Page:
By Richard Kramer
Returning the songs to their unique keys, Kramer unearths linkages between songs that have been frequently obscured as Schubert readied his compositions for booklet. His research hence conveys even frequent songs in clean contexts that might impact functionality, interpretation, and feedback. After addressing difficulties of a number of settings and revisions, Kramer offers a sequence of briefs for the reconfiguring of units of songs to poems by way of Goethe, Rellstab, and Heine. He deconstructs Winterreise, utilizing its convoluted origins to light up its textual contradictions. eventually, Kramer scrutinizes settings from the Abendrote cycle (on poems by means of Friedrich Schlegel) for symptoms of cyclic technique. Probing the farthest reaches of Schubert's engagement with the poetics of lieder, Distant Cycles exposes tensions among Schubert the composer and Schubert the merchant-entrepreneur.
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Extra info for Distant Cycles: Schubert and the Conceiving of Song
So wurde an der Stelle so lange geandert und gebessert, bis Klopstock vollkommen damit zufrieden war" (Allgemeine Musikalische Zeitung 1 [1798-99]: 784, together with Schwenke's setting of Der Frohsinn, published as "Beylage XVI"). 12. , Herbert Zeman, "Franz Schuberts Teilhabe an der osterreichischen literarischen Kultur seiner Zeit," in Schubert-KongrtifJ Wien 1978, 285-304. 31 Der Jungling am Bache curriculum encompassing every manner of poem and a spectrum of genres. 13 This notion of the strophic Lied is exercised-or perhaps subverted-in the new setting of Der Jungling am Bache.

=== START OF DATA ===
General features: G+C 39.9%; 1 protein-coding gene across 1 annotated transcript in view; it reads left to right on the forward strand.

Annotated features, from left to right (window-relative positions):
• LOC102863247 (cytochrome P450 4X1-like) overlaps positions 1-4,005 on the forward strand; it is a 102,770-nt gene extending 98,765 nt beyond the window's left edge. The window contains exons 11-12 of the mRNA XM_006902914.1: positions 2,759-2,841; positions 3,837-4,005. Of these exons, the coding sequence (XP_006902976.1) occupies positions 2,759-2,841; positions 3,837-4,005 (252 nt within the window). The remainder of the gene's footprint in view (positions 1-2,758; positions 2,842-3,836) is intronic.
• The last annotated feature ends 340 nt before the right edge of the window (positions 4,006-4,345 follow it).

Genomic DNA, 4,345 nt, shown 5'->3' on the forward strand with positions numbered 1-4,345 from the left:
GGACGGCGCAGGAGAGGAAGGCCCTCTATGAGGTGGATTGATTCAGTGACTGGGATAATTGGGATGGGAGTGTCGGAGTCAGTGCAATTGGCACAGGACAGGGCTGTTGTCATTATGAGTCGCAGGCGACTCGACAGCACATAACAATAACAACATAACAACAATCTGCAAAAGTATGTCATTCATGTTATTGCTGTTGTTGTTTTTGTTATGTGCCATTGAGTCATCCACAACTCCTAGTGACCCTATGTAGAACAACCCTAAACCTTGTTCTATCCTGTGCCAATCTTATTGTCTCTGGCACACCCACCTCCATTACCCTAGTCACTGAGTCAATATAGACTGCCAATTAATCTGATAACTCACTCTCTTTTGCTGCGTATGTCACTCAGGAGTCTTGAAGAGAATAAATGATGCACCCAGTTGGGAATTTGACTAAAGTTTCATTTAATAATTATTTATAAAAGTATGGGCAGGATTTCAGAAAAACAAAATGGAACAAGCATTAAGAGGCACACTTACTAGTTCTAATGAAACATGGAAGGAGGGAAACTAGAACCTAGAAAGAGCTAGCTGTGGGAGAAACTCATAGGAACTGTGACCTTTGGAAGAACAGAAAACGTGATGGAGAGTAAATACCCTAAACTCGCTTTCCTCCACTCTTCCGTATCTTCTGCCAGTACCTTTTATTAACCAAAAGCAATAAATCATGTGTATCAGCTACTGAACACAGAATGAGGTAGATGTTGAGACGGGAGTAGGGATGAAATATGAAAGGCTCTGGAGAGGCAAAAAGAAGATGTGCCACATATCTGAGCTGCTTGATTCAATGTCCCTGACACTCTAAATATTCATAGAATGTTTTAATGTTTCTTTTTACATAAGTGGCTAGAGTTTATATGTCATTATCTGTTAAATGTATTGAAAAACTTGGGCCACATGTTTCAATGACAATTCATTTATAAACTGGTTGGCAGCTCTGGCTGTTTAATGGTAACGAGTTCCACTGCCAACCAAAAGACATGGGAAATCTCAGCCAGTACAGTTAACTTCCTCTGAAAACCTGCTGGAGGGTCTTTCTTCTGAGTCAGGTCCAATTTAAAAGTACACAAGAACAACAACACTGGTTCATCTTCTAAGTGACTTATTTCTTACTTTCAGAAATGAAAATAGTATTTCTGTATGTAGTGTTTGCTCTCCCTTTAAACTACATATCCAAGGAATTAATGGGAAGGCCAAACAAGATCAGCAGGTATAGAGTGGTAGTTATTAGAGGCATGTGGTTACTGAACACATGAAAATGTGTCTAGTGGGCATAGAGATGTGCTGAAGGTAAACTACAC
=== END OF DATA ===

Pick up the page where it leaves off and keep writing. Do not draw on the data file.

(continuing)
The punctuation between the half strophes here is less semantic breach than grammatical formality, a formal interruption to be sung through, elided. Now the music sets in. The mock cadence translates that sense of the punctuation: a period on the page, but not in his heart. The unexpected Db at "sie," even the harmony itself-the first personification of the "Eine"-are strikingly apropos. ) The urgency of the repeated chords has an erotic tinge. And, if those very chords may be heard to suggest the little "Wellen Tanz" in the first strophe, the coming to life of a rejuvenated seasonal cycle in the second, and the literal strewing of flowers at the end, it is only in the third strophe that the real, the inner message of these palpitations breaks through.
The very short shrift given to "Horch" suggests even an unwillingness to listen for them. The final quatrain takes on a sardonic aspect. So much for Madame Belmont's drawing room. The setting of 1815 may not stand very high in anyone's repertory of favorite Schubert-even from the spring of 1815. But in its way, this modest song manipulates the strophic canon to its own impressive ends. The axioms on which one might reconstruct a theory of eighteenth-century song are not so much violated as turned on themselves.
Distant Cycles: Schubert and the Conceiving of Song by Richard Kramer